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Antiracist Baby
[PDF] Antiracist Baby PDF by Ibram X. Kendi
No. Of Pages: 05
PDF Size: 236 KB
Language: English
Category: eBooks & Novels
Author: Ibram X. Kendi

Antiracist Baby Summary

There are a plethora of excellent children’s novels about black life, but the field is far from representational. According to figures gathered by the Cooperative Children’s Book Center at the University of Wisconsin-Madison in 2018, over half of the characters represented in children’s books are white. When there is a focus on diversity or characters of colour, the writers and/or artists may not be from the culture represented. Many novels that were formerly hailed as multicultural have been harmed by this question of cultural authenticity. Even Ezra Jack Keats’ groundbreaking (and still beautiful) novel The Snowy Day, which follows the exploits of Peter, a black man, has been chastised because its author is white. For example, issues of cultural appropriation and/or outright racism in many children’s so-called classics (for example, Laura Wilder’s Little House on the Prairie series or Roald Dahl’s Charlie and the Chocolate Factory) make them questionable reading material for today’s kids, no matter how nostalgic parents may feel about books they once adored.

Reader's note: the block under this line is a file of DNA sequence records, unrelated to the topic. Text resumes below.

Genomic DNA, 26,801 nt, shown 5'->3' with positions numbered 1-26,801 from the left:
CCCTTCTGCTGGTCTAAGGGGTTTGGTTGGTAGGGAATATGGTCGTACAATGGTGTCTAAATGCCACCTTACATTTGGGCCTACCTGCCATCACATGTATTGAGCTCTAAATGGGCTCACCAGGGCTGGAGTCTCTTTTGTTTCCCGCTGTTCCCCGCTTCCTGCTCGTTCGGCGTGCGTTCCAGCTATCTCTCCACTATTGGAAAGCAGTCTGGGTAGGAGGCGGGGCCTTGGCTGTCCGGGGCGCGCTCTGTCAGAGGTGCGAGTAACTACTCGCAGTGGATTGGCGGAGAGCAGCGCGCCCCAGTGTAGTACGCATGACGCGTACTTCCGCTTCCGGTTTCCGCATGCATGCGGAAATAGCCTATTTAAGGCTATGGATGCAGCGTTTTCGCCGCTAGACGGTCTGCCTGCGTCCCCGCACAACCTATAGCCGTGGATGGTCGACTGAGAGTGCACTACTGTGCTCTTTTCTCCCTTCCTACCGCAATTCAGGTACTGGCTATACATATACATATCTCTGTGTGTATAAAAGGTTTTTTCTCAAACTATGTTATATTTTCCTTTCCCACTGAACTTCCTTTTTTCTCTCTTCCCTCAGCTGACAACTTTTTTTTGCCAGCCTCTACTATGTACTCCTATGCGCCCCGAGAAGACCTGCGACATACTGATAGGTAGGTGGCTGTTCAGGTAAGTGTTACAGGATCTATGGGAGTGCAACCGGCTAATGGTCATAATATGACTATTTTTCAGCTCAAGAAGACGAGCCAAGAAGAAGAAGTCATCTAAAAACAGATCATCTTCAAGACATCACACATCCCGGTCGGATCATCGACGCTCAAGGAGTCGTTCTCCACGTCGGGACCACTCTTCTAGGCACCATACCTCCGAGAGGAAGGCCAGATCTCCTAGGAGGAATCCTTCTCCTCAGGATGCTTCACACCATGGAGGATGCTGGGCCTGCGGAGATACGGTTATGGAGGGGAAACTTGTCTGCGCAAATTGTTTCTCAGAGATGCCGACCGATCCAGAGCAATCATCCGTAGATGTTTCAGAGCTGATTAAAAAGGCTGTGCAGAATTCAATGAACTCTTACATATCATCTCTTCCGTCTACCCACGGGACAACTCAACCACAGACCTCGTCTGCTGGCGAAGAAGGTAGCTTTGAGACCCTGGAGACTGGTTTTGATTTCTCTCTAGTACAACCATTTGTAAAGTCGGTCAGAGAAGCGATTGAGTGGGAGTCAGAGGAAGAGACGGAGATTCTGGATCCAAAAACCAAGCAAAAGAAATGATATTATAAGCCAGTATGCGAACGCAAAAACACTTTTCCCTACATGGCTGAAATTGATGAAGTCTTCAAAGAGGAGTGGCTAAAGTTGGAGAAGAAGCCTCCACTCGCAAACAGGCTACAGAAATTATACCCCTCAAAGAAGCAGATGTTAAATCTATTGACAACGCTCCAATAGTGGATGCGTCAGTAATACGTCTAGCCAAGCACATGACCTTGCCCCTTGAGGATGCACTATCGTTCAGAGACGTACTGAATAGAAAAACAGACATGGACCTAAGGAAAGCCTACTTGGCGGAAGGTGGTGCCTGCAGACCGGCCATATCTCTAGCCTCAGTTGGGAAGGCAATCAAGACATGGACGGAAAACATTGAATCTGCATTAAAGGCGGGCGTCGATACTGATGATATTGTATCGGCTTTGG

Ibram X. Kendi’s Antiracist Baby, illustrated by Ashley Lukashevsky, has sold out online and in bookstores across the country for these and other reasons, including the Black Lives Matter movement and recent worldwide demonstrations demanding racial equity and an end to police brutality against people of colour. For young children, a book by the person who wrote How to Be an Antiracist and Stamped from the Beginning: The Definitive History of Racist Ideas in America would be great.

On her website, Lukashevsky says she uses illustration and visual art as a tool to advance social movements for racial justice, immigrant justice, climate justice, mental health, and LGBTQIA+ freedom. Kendi, a former journalist, is currently the Andrew W. Mellon Professor in the Humanities, professor of History, and founding director of the Boston University Center for Antiracist Research, as well as the 2020–2021 Frances B. Cashin Fellow at Harvard University’s Radcliffe Institute for Advanced Study. In an interview with the Los Angeles Times, Kendi explains why he decided to adapt his work for children: I am the mother of a four-year-old girl. She requested that a book be read to her, and I requested that I be given a book to read to her. I’m particularly thrilled about the book because I wanted to provide other parents with a tool to utilise with their young children to begin dialogues about racism before they even realise it. The idea is that by the time they’re older, they’ll have heard so much about it that it won’t seem strange or forbidden anymore.

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